Violinist Hahn-Bin‘s sold-out debut at Carnegie Hall last night was, in a word, exhilarating. Other words I’d use are amazing, edgy, revelatory (for me). The entire night was mind-blowing – not just because great music was being performed by a phenomenal musician, but because of the audience dynamics. This post isn’t meant to be a critique of Hahn-Bin’s performance, but rather a rumination on how we listen to classical music concerts, and think about the conventions of music.
We sat in the balcony in the last row, which lent itself to a lot of interesting observations, not to mention a prime people-watching spot. And boy, were people restless! I think New York suffers from that wanting-to-be-all-cultured-yet-can’t-sit-still-through-a-concert syndrome. I don’t think I have ever heard that much talking and rustling between pieces, as my friend Brittany pointed out.
Hahn-Bin’s repertoire for the night was, in a word (it’s a night of things in one word), unconventional. He played pieces from Schnittke to Cage to Kriesler, interspersed with some Chopin and Mozart. For those of you who don’t know, Schnittke’s music “was regarded as so radical that his musician friends did not dare to program him in the Soviet Union” (taken from Hahn-Bin’s program notes), and one of Cage’s most famous pieces is called 4’33”, where the pianist comes out and sits at the piano for four minutes and thirty-three seconds without playing a note. The whole idea behind it is to listen to what goes on in the ambiance, then to question whether such a piece is considered music, or some excuse for a cultural studies experiment.
I’m not qualified to talk about the intricate details of the music (that, and I can’t remember the details), but it was clear (at least up on the balcony) most people enjoyed the Chopin and the Mozart the best. Conventional classical music. Expected. Dare I say it…manufactured consent of what “music” and “high culture” are supposed to sound like. People in the row in front of me (four older women) were actually talking to each other during some of the non-Mozart/Chopin pieces. Talking!! Two of them left during intermission, and two others left during his last piece, Ludoslawsky’s Partita. Now, I don’t know if this happens all the time in New York, but I rarely see this happen, and I’ve been to my share of concerts.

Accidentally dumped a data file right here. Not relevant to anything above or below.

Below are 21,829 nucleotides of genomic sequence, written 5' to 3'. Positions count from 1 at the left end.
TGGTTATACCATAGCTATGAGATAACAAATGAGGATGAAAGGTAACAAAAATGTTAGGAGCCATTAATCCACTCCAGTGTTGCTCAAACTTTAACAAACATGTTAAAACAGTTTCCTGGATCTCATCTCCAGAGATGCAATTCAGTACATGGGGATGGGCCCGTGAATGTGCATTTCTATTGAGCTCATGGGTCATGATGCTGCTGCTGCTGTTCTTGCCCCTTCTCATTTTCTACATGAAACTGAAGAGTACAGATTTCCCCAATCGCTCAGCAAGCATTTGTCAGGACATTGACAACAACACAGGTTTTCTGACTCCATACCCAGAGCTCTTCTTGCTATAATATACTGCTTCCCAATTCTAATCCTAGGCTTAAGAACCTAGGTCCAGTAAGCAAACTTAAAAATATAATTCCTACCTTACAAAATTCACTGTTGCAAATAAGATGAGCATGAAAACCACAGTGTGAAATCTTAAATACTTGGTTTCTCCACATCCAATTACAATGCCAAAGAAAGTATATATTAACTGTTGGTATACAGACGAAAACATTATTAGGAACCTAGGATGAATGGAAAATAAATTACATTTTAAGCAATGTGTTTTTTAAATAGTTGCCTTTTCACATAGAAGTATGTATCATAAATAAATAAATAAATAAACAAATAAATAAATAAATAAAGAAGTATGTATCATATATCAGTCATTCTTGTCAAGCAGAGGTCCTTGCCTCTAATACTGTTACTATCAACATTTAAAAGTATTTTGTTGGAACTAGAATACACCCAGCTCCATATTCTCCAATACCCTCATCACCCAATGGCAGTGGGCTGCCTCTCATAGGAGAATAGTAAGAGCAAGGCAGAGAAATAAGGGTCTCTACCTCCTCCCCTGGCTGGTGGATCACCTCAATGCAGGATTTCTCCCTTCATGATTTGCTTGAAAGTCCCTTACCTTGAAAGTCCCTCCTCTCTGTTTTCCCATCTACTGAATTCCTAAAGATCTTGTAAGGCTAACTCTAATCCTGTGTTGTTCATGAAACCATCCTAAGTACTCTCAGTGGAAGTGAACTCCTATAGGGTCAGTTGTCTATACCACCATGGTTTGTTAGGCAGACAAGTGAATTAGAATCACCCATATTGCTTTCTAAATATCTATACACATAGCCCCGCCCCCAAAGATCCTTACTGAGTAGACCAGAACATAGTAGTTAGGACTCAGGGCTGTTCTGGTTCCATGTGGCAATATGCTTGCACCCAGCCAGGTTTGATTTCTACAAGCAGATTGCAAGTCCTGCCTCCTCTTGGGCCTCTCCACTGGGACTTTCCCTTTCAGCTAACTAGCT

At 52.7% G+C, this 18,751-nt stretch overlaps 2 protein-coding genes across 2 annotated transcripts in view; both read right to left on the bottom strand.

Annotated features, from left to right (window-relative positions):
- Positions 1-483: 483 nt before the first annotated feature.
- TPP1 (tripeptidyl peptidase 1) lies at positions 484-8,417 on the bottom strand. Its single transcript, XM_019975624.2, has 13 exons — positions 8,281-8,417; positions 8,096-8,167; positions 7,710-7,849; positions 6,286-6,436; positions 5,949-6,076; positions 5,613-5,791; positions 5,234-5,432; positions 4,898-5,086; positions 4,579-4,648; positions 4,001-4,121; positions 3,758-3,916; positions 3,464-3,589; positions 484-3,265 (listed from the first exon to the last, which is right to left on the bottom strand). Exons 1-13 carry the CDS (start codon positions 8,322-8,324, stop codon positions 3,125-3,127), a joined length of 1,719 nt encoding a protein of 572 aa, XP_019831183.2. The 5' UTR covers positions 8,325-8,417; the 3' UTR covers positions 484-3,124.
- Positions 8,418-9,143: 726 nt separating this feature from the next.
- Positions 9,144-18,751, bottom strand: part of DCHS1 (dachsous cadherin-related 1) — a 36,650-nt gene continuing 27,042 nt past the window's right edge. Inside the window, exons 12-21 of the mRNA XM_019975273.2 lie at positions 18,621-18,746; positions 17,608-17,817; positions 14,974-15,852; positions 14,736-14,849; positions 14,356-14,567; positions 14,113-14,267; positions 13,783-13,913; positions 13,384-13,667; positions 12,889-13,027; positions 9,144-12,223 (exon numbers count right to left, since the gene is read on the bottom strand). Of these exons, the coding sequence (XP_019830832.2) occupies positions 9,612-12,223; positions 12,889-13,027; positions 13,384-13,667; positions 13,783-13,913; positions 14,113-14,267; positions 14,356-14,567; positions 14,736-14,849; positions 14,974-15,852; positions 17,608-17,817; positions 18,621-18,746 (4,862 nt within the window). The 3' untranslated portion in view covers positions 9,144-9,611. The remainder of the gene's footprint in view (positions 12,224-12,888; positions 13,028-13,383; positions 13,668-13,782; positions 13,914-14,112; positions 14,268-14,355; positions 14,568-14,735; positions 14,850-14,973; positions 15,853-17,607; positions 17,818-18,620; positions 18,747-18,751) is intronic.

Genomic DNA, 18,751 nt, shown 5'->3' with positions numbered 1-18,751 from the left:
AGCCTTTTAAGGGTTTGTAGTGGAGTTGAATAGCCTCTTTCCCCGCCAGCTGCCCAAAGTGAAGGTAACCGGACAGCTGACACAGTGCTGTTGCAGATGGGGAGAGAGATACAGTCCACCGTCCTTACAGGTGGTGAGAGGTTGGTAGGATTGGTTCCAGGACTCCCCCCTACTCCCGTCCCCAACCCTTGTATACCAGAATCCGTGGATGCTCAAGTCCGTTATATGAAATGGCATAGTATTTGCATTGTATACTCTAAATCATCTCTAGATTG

The best part, though, was at the very end, when Hahn-Bin played his encore piece – a trope on “Silent Night” by Schnittke. This one I remember a bit more. Two verses of “Silent Night” interspersed with atonal chords, evoking laughter from the audience (you know, the part of the audience that actually “gets” it). One audience member, however, was not impressed. During the piece, I heard “not funny” and “poor taste” coming from this erm…rather large, hair follicle challenged and heterochallenged Caucasian (you’ll see why his race is important) sitting in the row below me. He had to be shushed by his partner and the audience members sitting behind him. When the encore was over and the applause died down, everyone got up to leave, and he and his partner ended up walking out of the concert hall right behind me and my friends. Here’s what I heard (in an almost-monologue, the same phrases repeated over and over indignantly)…and he was ANGRY and very LOUD:
“That was such poor taste. He shouldn’t make fun of other religions? How would he feel if we made fun of his religion? What is he…Buddhist? How would he feel if we made fun of Buddhism?”